Just one problem: it wasn’t true. There were no Republican senators in the hospital and the reason the effort failed was because it was a bad bill that would have increased the deficit and bounced more than 20 million Americans out of their health insurance.

Not True, Part 2

It’s almost as if being president is getting in the way of his television watching

Late last month Trump tweeted that “Iran just test-fired a Ballistic Missile capable of reaching Israel.”

Only it didn’t. What he saw was a news report about a failed Iran missile eight months ago.

We know he gets his news from television but the least he can do is pay attention when he watches.

Not True, Part 3

Late last month Agent Orange gave a speech in Indianapolis about his tax “reform” proposal. Politicians always play fast and loose with the facts when they’re unveiling proposals but this guy, a professional snake oil salesman, adds a whole new dimension to the concept of “playing fast and loose with the facts.”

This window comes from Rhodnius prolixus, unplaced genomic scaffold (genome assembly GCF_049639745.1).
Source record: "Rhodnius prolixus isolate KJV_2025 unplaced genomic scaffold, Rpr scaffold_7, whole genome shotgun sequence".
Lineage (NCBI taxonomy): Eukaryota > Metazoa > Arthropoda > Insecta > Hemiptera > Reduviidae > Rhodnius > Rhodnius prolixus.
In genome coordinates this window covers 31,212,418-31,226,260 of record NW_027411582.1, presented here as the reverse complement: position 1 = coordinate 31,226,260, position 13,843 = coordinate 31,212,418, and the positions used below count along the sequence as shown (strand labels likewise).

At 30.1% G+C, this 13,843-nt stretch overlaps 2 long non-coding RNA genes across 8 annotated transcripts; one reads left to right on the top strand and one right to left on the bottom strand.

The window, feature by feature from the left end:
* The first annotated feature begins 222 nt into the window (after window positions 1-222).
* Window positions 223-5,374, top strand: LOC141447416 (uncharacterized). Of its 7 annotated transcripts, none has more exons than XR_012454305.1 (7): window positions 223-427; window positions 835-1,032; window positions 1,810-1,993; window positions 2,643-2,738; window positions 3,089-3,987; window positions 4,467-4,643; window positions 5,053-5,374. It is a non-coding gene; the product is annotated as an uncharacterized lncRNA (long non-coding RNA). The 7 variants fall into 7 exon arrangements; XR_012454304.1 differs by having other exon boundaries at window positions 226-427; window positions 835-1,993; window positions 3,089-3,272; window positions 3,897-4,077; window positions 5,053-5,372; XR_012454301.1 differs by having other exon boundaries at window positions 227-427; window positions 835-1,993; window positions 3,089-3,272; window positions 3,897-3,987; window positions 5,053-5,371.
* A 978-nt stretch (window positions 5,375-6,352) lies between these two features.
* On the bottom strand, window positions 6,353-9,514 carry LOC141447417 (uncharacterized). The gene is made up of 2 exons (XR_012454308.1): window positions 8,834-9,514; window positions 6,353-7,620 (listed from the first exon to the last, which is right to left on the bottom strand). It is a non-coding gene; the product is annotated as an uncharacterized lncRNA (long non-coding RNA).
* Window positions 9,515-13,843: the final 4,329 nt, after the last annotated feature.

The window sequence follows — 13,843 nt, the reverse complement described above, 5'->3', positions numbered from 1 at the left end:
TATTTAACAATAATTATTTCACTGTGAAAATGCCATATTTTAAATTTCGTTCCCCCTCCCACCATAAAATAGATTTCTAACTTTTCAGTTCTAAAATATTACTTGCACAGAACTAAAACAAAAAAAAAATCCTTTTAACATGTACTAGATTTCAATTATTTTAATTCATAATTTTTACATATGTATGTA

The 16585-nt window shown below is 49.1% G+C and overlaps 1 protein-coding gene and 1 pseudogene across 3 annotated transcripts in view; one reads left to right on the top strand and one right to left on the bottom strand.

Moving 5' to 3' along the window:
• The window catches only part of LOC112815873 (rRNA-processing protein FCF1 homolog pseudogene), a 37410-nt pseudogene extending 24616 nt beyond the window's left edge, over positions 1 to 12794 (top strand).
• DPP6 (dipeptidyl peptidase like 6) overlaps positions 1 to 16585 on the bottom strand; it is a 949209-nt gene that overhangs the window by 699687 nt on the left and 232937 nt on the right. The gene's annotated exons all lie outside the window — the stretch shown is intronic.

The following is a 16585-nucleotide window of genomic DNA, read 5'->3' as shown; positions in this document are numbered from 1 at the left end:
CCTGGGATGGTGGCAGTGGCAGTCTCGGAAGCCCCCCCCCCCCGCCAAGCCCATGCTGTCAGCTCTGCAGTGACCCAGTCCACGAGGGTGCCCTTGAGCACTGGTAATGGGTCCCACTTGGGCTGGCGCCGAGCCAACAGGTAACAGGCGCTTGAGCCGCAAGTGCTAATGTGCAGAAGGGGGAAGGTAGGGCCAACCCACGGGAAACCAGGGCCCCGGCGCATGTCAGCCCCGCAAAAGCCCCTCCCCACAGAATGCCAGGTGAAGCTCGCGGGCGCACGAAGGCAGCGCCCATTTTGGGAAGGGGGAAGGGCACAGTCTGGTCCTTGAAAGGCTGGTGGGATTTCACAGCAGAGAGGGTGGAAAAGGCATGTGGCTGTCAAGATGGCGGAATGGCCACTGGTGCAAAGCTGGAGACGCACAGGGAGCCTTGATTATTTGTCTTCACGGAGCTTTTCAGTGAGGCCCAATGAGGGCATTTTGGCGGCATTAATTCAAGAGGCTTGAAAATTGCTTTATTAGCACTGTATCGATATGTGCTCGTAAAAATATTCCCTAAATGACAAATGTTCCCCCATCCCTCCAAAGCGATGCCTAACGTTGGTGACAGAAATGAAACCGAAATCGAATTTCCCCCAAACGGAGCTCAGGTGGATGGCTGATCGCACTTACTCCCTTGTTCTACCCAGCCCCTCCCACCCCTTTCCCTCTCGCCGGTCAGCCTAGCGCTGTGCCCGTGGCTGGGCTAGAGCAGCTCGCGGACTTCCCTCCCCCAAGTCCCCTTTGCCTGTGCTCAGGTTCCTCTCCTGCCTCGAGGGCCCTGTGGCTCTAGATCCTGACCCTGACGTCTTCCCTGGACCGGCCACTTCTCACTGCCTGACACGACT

He said he’d protect millions of small businesses and farmers from inheritance taxes; of course, he called them “death taxes.” Millions? Hardly. Out of nearly three million deaths in the U.S. so far in 2017, only about 5500 estates have to pay any inheritance tax at all and about half of those will pay only about nine percent. And of those 5500, only 80 involved farms and small businesses.

So whom does he think he’s protecting? Is this a 70-year-old guy thinking about Ivanka, Donnie Junior, and maybe even Eric?

He also complained about the complexity of the tax code, observing that more than 90 percent of Americans “…use assistance to prepare their taxes.”

Only if you count people who buy and use tax software, which generally costs about $50.